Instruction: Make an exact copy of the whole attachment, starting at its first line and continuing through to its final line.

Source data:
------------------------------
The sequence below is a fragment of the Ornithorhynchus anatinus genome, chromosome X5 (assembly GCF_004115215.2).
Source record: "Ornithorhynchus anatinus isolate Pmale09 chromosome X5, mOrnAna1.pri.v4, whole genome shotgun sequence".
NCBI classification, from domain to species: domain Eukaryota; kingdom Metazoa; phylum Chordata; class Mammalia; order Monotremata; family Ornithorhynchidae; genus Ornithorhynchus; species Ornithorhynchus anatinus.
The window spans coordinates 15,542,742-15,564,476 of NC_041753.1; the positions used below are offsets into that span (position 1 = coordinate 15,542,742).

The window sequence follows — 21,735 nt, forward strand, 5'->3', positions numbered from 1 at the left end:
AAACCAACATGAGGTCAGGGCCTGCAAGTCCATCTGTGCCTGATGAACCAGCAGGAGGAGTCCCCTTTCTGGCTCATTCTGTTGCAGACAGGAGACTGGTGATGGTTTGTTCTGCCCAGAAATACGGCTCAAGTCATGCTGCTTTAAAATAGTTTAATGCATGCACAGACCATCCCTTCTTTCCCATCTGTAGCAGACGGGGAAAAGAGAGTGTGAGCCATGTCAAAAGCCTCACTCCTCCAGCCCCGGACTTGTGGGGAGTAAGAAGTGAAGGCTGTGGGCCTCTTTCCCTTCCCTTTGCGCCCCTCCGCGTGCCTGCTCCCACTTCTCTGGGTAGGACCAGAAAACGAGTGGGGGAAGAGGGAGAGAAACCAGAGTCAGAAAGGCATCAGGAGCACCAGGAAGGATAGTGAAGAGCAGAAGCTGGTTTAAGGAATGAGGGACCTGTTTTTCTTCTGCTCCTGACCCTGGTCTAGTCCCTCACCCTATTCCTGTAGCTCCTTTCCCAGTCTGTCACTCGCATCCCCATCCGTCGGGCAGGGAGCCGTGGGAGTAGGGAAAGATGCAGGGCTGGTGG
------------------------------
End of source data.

The sequence below is a fragment of the Ornithorhynchus anatinus genome, chromosome X5 (assembly GCF_004115215.2).
Source record: "Ornithorhynchus anatinus isolate Pmale09 chromosome X5, mOrnAna1.pri.v4, whole genome shotgun sequence".
NCBI classification, from domain to species: domain Eukaryota; kingdom Metazoa; phylum Chordata; class Mammalia; order Monotremata; family Ornithorhynchidae; genus Ornithorhynchus; species Ornithorhynchus anatinus.
The window spans coordinates 15,542,742-15,564,476 of NC_041753.1; the positions used below are offsets into that span (position 1 = coordinate 15,542,742).

The window sequence follows — 21,735 nt, forward strand, 5'->3', positions numbered from 1 at the left end:
AAACCAACATGAGGTCAGGGCCTGCAAGTCCATCTGTGCCTGATGAACCAGCAGGAGGAGTCCCCTTTCTGGCTCATTCTGTTGCAGACAGGAGACTGGTGATGGTTTGTTCTGCCCAGAAATACGGCTCAAGTCATGCTGCTTTAAAATAGTTTAATGCATGCACAGACCATCCCTTCTTTCCCATCTGTAGCAGACGGGGAAAAGAGAGTGTGAGCCATGTCAAAAGCCTCACTCCTCCAGCCCCGGACTTGTGGGGAGTAAGAAGTGAAGGCTGTGGGCCTCTTTCCCTTCCCTTTGCGCCCCTCCGCGTGCCTGCTCCCACTTCTCTGGGTAGGACCAGAAAACGAGTGGGGGAAGAGGGAGAGAAACCAGAGTCAGAAAGGCATCAGGAGCACCAGGAAGGATAGTGAAGAGCAGAAGCTGGTTTAAGGAATGAGGGACCTGTTTTTCTTCTGCTCCTGACCCTGGTCTAGTCCCTCACCCTATTCCTGTAGCTCCTTTCCCAGTCTGTCACTCGCATCCCCATCCGTCGGGCAGGGAGCCGTGGGAGTAGGGAAAGATGCAGGGCTGGTGG